BPA Replacement Plastics May be Just as Bad For You

BPA Replacement Plastics May be Just as Bad For You

Plastics without the bad stuff are still targeting your reproductive system.

Have you ever wondered how scientists discovered that Bisphenol A, (BPA), is so bad for us?

Apparently, it was all a happy accident. About 20 years ago, a research team from Washington State University found that mice living in plastic cages in their labs had an increase in chromosomally abnormal eggs. The differences were being caused by BPA that was leaching out of the plastic and being absorbed by their little subjects.

And so, change came. Following this news, companies sprang into action.  New-and-improved BPA-free water bottles, cups, squishy toys, baby stuff, dog toys flew on the shelves. Everything that was miles and miles away from these contaminants, and full of all that’s safe.

Or, so we thought. If you’ve been avoiding products containing BPA and considering yourself protected, you may now want to think twice.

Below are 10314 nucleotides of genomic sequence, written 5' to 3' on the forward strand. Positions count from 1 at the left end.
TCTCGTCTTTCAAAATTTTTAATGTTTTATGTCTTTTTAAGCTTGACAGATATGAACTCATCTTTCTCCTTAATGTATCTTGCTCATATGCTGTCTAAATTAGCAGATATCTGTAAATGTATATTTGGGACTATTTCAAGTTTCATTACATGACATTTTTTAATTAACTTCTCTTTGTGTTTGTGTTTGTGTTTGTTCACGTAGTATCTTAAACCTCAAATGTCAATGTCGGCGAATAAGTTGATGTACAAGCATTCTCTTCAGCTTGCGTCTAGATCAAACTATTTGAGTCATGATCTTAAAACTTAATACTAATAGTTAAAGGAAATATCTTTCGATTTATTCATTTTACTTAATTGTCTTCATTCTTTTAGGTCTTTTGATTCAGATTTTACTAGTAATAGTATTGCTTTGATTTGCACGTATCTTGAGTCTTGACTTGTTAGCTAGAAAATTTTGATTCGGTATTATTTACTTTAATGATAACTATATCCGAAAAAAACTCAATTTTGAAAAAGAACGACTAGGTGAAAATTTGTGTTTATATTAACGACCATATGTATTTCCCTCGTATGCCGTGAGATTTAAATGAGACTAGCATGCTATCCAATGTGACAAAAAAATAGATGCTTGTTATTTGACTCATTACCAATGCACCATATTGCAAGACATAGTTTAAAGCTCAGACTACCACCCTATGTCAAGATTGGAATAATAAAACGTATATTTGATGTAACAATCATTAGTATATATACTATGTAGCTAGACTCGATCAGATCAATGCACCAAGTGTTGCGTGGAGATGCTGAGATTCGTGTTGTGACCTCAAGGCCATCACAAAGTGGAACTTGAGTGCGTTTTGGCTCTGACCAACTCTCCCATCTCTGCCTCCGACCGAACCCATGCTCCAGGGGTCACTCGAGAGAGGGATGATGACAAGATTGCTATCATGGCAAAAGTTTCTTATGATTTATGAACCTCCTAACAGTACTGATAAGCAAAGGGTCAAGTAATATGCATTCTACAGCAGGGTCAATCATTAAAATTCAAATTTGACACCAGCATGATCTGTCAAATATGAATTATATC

Related: These Are the Top 10 Fittest Countries in the World, According to the CDC

According to a study published by Cell Press, we’ve just been kidding ourselves.  The stuff we’re using to replace BPA now appears to cause the same problems as BPA itself.

The same team of scientists for Washington State University says they’ve discovered that the array of alternative bisphenols replacements are no good.

The organic synthetic compounds have been found to cause problems in the production of both eggs and sperm.

And the scariest part is this: researchers say that even if BPA contaminants were entirely eliminated, these reproductive problems would still persist for about 3 generations.

The current advice? BPA-free or not, “plastic products that show physical signs of damage or aging cannot be considered safe.”

So, grab a metal water bottle and some of those reusable lunch tins, and count yourself lucky. Or, just eat out at your local restaurant next time you’re out. And make sure they have china plates.

Photo credits: monticello/Shutterstock.com

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